The overall purpose of this project is to strengthen the ongoing collaboration between the Ethiopian Public Health Institute (EPHI), Addis Ababa, Ethiopia and Lund University, Sweden. We outline a collaborative HIV research project, using technology and transfer from Sweden to enable laboratory assays and data analysis to be established and conducted at EPHI. The project also includes knowledge transfers and training opportunities for EPHI investigators in laboratory based investigations, sequence data management and analysis, and in disseminating research findings in international forums, with the aim of increasing scientific publications in peer-reviewed journals with EPHI scientists as first author. The partnership will allow us investigate patterns of antiretroviral drug resistance in Ethiopian human immunodeficiency virus (HIV) positive individuals – both before and during antiretroviral therapy (ART) – through virological, molecular epidemiology and socio-demographic characteristics. It will also allow us to extend our studies to include state-of-the art molecular epidemiology investigations of HIV to specifically address transmission routes between high-risk populations (female sex workers and long distance truck drivers) and the general population. This will be the first large-scale population study of antiretroviral drug resistance since the roll-out of ART in Ethiopia and it will provide valuable information on the current status of the HIV epidemic in the country.

Activity length

Delivery channel

Bilateral

Granting agency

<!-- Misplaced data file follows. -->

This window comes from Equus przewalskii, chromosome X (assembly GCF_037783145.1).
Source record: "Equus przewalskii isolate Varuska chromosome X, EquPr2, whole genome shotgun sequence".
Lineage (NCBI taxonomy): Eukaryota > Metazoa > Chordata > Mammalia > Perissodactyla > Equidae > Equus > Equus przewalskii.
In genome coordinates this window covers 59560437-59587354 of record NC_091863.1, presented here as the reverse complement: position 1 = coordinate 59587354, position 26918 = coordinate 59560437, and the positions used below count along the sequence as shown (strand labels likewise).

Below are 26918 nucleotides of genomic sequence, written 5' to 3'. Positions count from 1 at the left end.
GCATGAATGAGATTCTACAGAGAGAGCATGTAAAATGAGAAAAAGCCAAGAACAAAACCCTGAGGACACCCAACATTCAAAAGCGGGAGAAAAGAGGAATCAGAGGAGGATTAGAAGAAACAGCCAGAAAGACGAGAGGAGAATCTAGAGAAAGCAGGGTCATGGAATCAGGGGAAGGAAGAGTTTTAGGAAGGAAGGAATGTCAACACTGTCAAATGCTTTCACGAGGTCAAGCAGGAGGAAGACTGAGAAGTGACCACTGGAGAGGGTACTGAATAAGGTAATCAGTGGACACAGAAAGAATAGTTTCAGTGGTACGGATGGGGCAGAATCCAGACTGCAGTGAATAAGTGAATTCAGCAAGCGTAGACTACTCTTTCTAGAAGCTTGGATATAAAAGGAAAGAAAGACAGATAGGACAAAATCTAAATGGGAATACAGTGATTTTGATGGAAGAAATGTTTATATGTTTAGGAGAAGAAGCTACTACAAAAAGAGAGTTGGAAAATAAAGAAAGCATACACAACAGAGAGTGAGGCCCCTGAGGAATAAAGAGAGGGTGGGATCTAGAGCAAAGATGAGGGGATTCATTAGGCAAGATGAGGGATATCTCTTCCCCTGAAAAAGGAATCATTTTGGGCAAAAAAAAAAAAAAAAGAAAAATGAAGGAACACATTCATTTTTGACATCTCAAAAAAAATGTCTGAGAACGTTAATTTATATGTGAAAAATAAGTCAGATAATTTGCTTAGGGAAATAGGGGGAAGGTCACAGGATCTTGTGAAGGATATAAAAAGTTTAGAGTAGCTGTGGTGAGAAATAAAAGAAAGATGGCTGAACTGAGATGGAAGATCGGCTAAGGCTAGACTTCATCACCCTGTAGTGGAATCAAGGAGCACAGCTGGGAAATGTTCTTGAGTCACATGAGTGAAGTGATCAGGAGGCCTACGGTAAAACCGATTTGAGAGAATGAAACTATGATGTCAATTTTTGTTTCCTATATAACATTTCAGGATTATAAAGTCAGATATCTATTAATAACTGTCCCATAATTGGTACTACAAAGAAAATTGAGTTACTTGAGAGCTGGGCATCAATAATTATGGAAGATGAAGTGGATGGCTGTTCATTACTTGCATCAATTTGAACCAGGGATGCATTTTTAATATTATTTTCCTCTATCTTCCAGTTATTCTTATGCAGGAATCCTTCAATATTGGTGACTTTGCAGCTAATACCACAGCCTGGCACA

The Swedish Research Council

Activity identifier

SE-0-SE-29-2015-05842-238-12182

Prevention of severe respiratory infections among children below 5 years in Ethiopia. USD 28 665

Medical Research

Description

Pneumococcal infections are the leading cause of death among children below 5 year worldwide.Ethiopia is among the 10 countries with the highest disease burden. A pneumococcal conjugate vaccine (PCV) has given to all children in Ethiopia since 2011, but the effect on the disease is not known. The good response seen in USA and Europa may not be repeated because of diferences in serotype distribution and virulence among strains of some serotypes. We plan to investigate the serotype distribution and resistance among pneumococci from children with clinical infections and asymptomatic carriers. Clinical data and level of antibiotic resistance will be related to the serotypes in available vaccines. Indoor air pollution has been found to be a leading cause of morbidity where the food is cooked on open fire with insufficient ventilation. The children in the houses are exposed to smoke, which is likely to be a risk factor for respiratory infections. The air quality will be determined by measuring the carbon monoxide (CO) concentration since CO is a known tracer of incomplete combustion. However, the relation between carbon monoxide levels, airway inflammation and bacteriology in children has not been studied. 100 children living in homes where the food is cooked indoors on open fire without chimney will be compared with 100 children from homes with other forms of cooking. We also plan to study the effect of an intervention with a sun-powered fan.

Activity length

Delivery channel

Bilateral

Granting agency

The Swedish Research Council

Activity identifier

SE-0-SE-29-2014-4330-238-12182

A clinical scoring tool for point-of-care diagnosis of tuberculosis - a cluster randomized trial for the use of TBscore USD 20 475

Medical Research

Description